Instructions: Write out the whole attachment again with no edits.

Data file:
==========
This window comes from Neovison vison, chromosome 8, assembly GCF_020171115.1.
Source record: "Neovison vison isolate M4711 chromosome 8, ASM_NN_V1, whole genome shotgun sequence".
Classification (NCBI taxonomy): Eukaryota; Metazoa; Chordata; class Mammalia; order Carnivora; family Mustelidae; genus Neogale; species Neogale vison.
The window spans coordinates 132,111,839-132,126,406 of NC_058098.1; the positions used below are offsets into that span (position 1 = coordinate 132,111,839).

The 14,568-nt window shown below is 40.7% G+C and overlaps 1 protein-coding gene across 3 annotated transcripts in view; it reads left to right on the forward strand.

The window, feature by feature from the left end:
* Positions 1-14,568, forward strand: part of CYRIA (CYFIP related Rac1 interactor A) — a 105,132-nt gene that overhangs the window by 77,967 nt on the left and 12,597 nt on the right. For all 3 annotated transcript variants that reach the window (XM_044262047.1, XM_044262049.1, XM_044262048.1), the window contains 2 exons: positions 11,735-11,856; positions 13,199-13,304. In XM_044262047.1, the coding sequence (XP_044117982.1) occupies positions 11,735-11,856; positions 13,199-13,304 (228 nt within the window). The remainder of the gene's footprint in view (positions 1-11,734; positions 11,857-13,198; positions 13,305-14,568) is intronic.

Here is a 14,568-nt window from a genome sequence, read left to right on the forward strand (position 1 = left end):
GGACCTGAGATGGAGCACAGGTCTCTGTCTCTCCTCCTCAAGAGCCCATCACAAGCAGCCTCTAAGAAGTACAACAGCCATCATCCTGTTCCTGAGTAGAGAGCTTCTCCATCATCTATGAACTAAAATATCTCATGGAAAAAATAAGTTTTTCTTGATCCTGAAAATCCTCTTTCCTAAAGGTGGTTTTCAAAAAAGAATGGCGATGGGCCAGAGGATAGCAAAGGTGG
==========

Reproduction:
This window comes from Neovison vison, chromosome 8, assembly GCF_020171115.1.
Source record: "Neovison vison isolate M4711 chromosome 8, ASM_NN_V1, whole genome shotgun sequence".
Classification (NCBI taxonomy): Eukaryota; Metazoa; Chordata; class Mammalia; order Carnivora; family Mustelidae; genus Neogale; species Neogale vison.
The window spans coordinates 132,111,839-132,126,406 of NC_058098.1; the positions used below are offsets into that span (position 1 = coordinate 132,111,839).

The 14,568-nt window shown below is 40.7% G+C and overlaps 1 protein-coding gene across 3 annotated transcripts in view; it reads left to right on the forward strand.

The window, feature by feature from the left end:
* Positions 1-14,568, forward strand: part of CYRIA (CYFIP related Rac1 interactor A) — a 105,132-nt gene that overhangs the window by 77,967 nt on the left and 12,597 nt on the right. For all 3 annotated transcript variants that reach the window (XM_044262047.1, XM_044262049.1, XM_044262048.1), the window contains 2 exons: positions 11,735-11,856; positions 13,199-13,304. In XM_044262047.1, the coding sequence (XP_044117982.1) occupies positions 11,735-11,856; positions 13,199-13,304 (228 nt within the window). The remainder of the gene's footprint in view (positions 1-11,734; positions 11,857-13,198; positions 13,305-14,568) is intronic.

Here is a 14,568-nt window from a genome sequence, read left to right on the forward strand (position 1 = left end):
GGACCTGAGATGGAGCACAGGTCTCTGTCTCTCCTCCTCAAGAGCCCATCACAAGCAGCCTCTAAGAAGTACAACAGCCATCATCCTGTTCCTGAGTAGAGAGCTTCTCCATCATCTATGAACTAAAATATCTCATGGAAAAAATAAGTTTTTCTTGATCCTGAAAATCCTCTTTCCTAAAGGTGGTTTTCAAAAAAGAATGGCGATGGGCCAGAGGATAGCAAAGGTGG